Indian Time - A Voice from the Eastern Door

Reader Submission



So who is this guy, looking like he all Wyandot

He ain’t no Mohawk, no most certainly not

As I’m checking out the features on the young man’s face

He looking like the people from that Huron place

So I had to ask him “What you doing in our land?”

“Maybe you just lost, or you don’t understand”

“You see, we the Mohawk, we the Hotinoshonni” (1.)

“We the ones that walk this land, and we the one and only”

Well the words that he spoke, gave a better indication

That his purpose to be here, was not of intimidation

Then he started to talk, about a simple solution to war

To end all of our bloodshed, forevermore

I yelled “Why should we believe in the words that you say?”

“And how is it that you think that we should follow your way?”

A solution was reached to verify what he said

If he survived yes we’d listen, certainly not if he’s dead

The idea was that he needed to climb, to the top of a tree

Then, we would chop it on down for everyone to see

He agreed to the task, then with a sparkle in his eye

Began climbing the tree, on up to where it met the sky

In no time at all, the Huron was no longer was in sight

So we started to chop down, this enormous tree of great height

As the timber fell, we all ran to avoid the branches

We’re not trying to get hurt, and we ain’t taking no chances

Now, there’s no way that anyone could’ve survived such a fall

No indeed, there wouldn’t or couldn’t be much left of him at all

As darkness set in, we decided to wait until the next day

To try to find this Huron who had something to say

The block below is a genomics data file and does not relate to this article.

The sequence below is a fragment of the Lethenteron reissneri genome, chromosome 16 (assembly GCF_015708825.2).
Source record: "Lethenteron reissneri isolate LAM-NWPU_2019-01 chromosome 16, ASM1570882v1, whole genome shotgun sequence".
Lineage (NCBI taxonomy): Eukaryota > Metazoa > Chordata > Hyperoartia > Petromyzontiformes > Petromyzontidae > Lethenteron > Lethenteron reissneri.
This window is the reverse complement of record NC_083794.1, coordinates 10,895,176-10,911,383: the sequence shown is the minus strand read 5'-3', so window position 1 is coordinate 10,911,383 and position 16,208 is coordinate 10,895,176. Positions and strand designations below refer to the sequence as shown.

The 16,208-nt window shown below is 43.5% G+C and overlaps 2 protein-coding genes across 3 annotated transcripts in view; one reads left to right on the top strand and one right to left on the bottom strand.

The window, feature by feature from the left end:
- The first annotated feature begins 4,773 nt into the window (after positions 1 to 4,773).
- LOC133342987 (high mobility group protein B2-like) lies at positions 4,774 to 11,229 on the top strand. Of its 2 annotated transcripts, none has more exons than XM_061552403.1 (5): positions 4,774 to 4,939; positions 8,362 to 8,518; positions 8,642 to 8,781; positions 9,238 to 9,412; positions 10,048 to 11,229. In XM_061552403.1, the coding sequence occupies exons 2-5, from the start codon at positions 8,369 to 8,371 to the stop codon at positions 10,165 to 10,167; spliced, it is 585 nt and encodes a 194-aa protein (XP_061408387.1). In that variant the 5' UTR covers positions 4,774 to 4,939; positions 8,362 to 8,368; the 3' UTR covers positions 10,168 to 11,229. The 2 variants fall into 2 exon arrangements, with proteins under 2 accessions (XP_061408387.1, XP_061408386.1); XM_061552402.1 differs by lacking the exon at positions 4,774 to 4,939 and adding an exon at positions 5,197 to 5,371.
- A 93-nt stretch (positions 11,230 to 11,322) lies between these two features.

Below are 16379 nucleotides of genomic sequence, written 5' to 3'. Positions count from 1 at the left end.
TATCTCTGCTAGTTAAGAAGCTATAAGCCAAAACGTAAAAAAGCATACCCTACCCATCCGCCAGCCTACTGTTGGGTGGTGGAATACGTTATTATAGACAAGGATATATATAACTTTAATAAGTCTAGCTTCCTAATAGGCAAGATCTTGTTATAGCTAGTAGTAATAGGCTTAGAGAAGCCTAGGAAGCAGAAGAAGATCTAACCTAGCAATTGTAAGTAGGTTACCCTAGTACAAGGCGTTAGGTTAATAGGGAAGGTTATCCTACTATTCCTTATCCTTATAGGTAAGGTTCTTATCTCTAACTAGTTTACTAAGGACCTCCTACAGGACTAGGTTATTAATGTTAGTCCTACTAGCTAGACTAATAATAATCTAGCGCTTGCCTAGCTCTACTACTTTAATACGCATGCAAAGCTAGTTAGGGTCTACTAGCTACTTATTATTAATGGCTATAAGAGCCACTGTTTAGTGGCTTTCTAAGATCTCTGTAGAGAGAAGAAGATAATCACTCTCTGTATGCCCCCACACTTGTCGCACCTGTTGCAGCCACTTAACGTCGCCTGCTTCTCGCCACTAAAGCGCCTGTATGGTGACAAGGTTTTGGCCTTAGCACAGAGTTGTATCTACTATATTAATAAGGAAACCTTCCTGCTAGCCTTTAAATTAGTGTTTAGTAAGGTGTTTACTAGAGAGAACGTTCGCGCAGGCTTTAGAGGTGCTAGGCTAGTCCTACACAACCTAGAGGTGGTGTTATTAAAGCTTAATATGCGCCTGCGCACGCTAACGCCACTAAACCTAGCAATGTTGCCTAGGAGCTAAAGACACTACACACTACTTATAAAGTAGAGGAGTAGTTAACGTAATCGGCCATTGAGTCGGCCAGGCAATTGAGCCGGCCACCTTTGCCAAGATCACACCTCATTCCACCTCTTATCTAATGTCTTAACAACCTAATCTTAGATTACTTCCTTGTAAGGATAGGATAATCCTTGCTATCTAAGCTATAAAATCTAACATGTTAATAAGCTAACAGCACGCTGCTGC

At daybreak, the birds began to sing their songs of delight

And out past where the great tree had fallen last night

Campfire ambers were cracking, as smoke began to rise

It was then, that we looked at each other with great surprise

We all agreed, we need to find the source of that smoke

And it better not be one of our brothers, playing a bad joke

We soon heard a voice, that was easy on the ears

A voice that was based in wisdom, well beyond his years

It was then we saw the Huron, as he greeted us with a smile

He then offered us to sit with him, if but just for a while

We told him we now accepted, this intriguing message of peace

But it would take a lot more convincing, in order to have war cease

So we decided that maybe now, we would ask him his name

He laughed, as if he were winning his own secret game

Then with a grin, as he set aside his kastowa (2)

He began to lay out the plans, for the Kaienerehkowa (3)

Ta-neh-toh (4)

1. Pronounced: Who-dee-neh-shoo-nee = People of the Longhouse

2. Pronounced: Gus-doe-wah = Mohawk headdress

3. Pronounced: Guy-anna-leh-go-wah = Iroquois Great Law of Peace

4. Pronounced: Da-neh-towh = These are my words


Karontowane – David J. Back

Akwesasne Mohawk

Copyright 2018


Reader Comments


Powered by ROAR Online Publication Software from Lions Light Corporation
© Copyright 2018

Rendered 01/18/2019 02:08